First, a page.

DHB’s turbulent year
A 2018 of turbulence and challenges has seen Hauora Tairawhiti respond with expanded services and improvement in equity for Maori, says chief executive Jim Green.
He told his board, sitting for the final time this year, that an expected challenging year had presented difficulties encompassing clinical and service pressure, financial issues and industrial unrest.
Chief financial controller Craig Green said the board was on track to record a $10 million deficit for the financial year.
Board chairman David Scott said Hauora Tairawhiti was expected to be one of the first health boards to sign its new annual plan with the Government, which would result in “a realistic budget”.
Jim Green said the board would have to keep within that budget.
The Ministry of Health has since signed off the annual plan.
Hauora Tairawhiti was recovering from the strike by nurses. It had been a difficult period of time and relationships were still improving.
“I am, however, satisfied with the responses we are making to these challenges,’’ said Mr Green.
“It is important to see, and make seen, the real improvements that all the hard work put in by people from governance level to all parts of our organisation — and wider in the sector — is making.
‘‘We are seeing significant improvements in equity for Maori.
“We are seeing expanded services for people in our community, with much more of that occurring here closer to home.
“We are further improving the quality of care and taking on new ways of working to keep up the momentum.”
Mr Green said staff were trying to catch up with elective services.
Discharges were on target but a lot of effort was being put into patients who had been waiting for a first specialist appointment longer than the stipulated period.
Ear, nose and throat, neurology and urology needed close monitoring while orthopaedics had been granted an exemption.
The mental health inquiry had delivered a “sobering report’’, which “puts down the facts as we ourselves know them to be as part of living and working here in Tairawhiti”.
Issues such as poverty and poor living conditions were important factors and were “more pronounced in some parts of the country’’.
Jim Green identified challenges still facing Hauora Tairawhiti. They were —
Suicide, with Tairawhiti the worst-affected district.Improving hospital out-of-hour services.Attracting skilled specialist staff.Connecting and improving pathways for people with long-term respiratory conditions.Improving health equity.Improving cervical screening rates.Improving immunisation rates.Improving cervical screening rates.Rheumatic fever.Financial sustainability.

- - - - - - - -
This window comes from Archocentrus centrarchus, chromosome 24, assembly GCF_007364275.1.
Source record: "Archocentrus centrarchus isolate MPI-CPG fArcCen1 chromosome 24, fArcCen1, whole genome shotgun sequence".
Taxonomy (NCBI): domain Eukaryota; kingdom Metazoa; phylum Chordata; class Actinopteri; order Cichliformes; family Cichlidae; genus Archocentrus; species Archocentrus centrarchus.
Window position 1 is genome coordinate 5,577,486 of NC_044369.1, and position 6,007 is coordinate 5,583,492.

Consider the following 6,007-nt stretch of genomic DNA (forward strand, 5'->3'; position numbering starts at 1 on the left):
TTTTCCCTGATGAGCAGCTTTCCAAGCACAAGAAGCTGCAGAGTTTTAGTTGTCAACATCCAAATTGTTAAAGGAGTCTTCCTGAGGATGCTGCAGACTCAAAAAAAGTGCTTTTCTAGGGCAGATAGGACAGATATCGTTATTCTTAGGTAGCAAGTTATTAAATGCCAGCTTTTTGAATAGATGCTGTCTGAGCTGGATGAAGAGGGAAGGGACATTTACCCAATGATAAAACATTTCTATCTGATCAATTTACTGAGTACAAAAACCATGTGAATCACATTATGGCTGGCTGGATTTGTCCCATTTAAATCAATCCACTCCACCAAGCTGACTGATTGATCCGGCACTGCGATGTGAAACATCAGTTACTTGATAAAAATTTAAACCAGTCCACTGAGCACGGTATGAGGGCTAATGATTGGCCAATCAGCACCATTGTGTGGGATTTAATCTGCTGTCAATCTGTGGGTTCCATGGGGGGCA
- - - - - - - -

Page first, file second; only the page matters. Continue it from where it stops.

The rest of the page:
Mr Green also presented to the board what was titled Celebrating 20 Amazing Things We Have Done. These were —
1. The opening of medical day unit Kahikatea.
2. The cervical screening team supported 54 high-need women in special colposcopy appointments. Mr Green described the development as ‘‘a big step up’’, particularly for Maori women, but said “it’s not enough”.
3. Maternity unit Puawai Aroha ‘‘leads the way in health board maternity services” including in attained high figures in terms of vaginal birth rates for first-time mothers.
4. Adopted the “ground-breaking” CX bladder cystoscopy service, which avoids the need for a scope into the bladder and travel to another hospital.
5. Gained approval for a new cardiology service including the first-ever locally-based cardiologist.
6. Bought cleaners, orderlies and security staff back ‘‘in-house’’ as Hauora Tairawhiti staff members. Jim Green said the move was “one of the best things we have ever done” and allowed for career progression and better training. Mr Scott and Craig Green said it was noticeable that the new staff members ‘‘felt part of the team’’.
7. The development and extension of the registrar workforce.
8. The Win 18 plan, which included primary health providers, made the hospital more prepared for winter and less people had to spend time in hospital.
9. Became the first health board to implement the Maternity Growth Assessment Protocol (GAP) Tool. Jim Green said the GAP tool had helped staff detect 75 percent of growth-restricted babies — up from 20 percent.
10. Adopted Sentimag Magnetic Lymph node technology, which is used in biopsies for patients undergoing a b mastectomy for breast cancer.
11. Tooth decay had been dramatically reduced in 12-year-old Maori children from 1.39 restorations a child to 0.82.
12. A new care pathway was introduced for mini-stroke patients.
13. The Te Kuwatawatu mental health service, described as “providing a ground-breaking service for whanau” — but also known to be highly controversial — was accessed by more than 1340 people.
14. Consumer engagement became part of the clinical governance committee.
15. A project aimed at eradicating hepatitis C, and involving community partners, began.
16. The cardiac project Saving 1000 Lives earned approval and was being implemented.
17. Manaaki Tairawhiti made system improvements to improve support for whanau.
18. The advanced care plan (a person’s end-of-life plans or wishes) document was developed.
19. Neo-natal nurses and the flight team started transfers of infants.
20. The hospital day co-ordinator role was established in a safety move supported by the New Zealand Nurses Organisation.
Jim Green thanked staff for “making a difference”.
“It is deeply appreciated by those receiving the direct benefit and the community.”
There would be staff members committed to proving healthcare over the holiday period, he said.
“We are indebted to them all.”